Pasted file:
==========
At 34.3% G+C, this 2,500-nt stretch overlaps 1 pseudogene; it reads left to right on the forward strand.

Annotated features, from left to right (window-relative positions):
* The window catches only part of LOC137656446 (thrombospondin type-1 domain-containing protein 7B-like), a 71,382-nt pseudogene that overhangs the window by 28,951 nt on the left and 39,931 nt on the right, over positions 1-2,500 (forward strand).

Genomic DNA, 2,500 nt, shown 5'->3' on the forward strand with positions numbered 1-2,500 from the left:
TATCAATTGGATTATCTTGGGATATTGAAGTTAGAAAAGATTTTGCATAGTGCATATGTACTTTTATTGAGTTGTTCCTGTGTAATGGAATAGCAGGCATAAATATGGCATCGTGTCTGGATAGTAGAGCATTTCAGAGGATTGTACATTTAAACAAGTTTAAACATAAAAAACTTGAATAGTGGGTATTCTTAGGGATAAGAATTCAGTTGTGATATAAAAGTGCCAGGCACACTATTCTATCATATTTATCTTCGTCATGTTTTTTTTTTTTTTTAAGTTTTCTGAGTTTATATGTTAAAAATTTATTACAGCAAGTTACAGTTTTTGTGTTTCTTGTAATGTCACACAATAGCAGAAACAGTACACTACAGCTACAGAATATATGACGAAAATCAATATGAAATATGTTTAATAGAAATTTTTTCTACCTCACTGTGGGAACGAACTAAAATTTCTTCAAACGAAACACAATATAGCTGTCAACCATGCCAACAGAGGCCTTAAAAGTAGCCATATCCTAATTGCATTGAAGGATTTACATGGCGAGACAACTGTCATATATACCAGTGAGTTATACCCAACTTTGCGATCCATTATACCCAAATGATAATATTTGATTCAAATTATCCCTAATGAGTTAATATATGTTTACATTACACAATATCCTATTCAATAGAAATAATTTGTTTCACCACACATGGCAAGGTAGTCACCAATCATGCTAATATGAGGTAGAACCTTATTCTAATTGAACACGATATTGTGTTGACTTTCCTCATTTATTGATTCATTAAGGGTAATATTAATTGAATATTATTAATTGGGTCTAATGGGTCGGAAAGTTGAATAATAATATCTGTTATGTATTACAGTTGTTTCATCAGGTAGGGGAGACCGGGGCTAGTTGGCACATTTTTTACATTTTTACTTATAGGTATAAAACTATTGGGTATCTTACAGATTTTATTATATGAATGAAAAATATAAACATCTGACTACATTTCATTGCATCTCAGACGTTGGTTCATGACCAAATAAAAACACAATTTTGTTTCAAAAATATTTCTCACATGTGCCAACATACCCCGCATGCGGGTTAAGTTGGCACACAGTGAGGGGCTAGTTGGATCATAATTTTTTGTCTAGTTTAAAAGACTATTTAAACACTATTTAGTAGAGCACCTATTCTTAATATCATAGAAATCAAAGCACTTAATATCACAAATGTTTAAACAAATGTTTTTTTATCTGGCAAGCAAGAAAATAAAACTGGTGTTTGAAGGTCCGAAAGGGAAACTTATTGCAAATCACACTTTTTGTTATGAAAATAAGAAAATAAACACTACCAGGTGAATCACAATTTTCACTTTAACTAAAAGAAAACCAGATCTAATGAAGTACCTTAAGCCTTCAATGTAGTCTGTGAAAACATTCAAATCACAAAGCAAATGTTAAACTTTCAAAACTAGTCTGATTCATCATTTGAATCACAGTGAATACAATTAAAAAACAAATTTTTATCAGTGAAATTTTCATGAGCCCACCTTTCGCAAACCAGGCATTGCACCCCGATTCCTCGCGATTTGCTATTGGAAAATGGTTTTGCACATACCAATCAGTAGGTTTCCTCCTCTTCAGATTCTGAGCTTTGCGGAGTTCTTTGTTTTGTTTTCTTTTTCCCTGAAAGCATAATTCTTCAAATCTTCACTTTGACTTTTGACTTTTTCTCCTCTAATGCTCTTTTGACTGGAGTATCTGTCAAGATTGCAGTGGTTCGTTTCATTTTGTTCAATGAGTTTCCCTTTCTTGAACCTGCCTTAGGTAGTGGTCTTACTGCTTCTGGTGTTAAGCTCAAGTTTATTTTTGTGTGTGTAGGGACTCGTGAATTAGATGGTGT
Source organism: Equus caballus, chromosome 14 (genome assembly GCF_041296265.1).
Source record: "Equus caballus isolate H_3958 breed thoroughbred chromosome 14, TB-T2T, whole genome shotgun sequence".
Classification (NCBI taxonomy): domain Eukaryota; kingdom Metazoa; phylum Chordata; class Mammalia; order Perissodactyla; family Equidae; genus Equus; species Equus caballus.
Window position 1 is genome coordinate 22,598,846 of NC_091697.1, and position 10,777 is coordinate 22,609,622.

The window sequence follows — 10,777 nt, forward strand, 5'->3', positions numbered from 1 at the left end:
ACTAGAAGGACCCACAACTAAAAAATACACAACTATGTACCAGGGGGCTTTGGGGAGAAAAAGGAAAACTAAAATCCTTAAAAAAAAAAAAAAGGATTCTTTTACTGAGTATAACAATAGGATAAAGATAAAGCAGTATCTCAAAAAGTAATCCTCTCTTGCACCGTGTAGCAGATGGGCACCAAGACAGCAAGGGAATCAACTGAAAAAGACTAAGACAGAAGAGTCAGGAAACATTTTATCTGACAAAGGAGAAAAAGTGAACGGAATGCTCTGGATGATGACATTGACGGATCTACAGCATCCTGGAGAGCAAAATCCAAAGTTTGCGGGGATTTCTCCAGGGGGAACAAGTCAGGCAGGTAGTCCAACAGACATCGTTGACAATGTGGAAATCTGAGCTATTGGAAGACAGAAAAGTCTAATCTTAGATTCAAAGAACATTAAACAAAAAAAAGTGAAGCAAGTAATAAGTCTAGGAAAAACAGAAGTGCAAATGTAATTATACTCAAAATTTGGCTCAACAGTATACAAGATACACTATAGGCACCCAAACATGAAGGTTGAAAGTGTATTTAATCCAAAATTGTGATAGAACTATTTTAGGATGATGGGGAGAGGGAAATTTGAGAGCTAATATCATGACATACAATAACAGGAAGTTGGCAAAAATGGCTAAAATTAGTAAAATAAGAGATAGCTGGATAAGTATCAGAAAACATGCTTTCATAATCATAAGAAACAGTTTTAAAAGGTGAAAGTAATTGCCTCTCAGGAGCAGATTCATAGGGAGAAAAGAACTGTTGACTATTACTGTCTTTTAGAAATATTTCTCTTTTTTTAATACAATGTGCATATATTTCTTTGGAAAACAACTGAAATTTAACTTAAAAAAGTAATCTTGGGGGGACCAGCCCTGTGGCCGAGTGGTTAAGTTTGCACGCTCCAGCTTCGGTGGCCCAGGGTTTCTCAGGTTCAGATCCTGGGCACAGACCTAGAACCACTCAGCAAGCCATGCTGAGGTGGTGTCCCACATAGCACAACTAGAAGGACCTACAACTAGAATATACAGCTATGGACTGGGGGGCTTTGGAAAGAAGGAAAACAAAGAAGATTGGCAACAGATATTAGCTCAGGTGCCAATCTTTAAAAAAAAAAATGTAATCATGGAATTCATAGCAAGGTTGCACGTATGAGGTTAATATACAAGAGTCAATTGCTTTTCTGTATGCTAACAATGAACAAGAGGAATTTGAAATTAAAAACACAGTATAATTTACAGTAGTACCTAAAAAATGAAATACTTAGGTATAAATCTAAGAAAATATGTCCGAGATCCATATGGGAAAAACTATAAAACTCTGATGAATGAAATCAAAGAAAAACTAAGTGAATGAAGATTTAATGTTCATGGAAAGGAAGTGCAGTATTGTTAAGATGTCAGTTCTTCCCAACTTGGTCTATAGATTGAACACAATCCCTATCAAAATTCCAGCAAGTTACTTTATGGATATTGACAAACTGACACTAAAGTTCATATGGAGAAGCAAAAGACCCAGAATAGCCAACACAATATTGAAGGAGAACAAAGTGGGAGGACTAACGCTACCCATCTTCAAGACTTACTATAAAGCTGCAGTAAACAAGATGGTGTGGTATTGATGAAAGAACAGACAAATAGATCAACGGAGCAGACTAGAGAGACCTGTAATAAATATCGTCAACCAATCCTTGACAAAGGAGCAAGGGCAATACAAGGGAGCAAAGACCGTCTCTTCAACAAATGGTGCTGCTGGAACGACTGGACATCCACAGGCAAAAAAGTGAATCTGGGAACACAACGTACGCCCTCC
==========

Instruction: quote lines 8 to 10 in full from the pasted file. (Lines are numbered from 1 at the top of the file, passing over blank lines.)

Classification (NCBI taxonomy): domain Eukaryota; kingdom Metazoa; phylum Chordata; class Mammalia; order Perissodactyla; family Equidae; genus Equus; species Equus caballus.
Window position 1 is genome coordinate 22,598,846 of NC_091697.1, and position 10,777 is coordinate 22,609,622.

The window sequence follows — 10,777 nt, forward strand, 5'->3', positions numbered from 1 at the left end: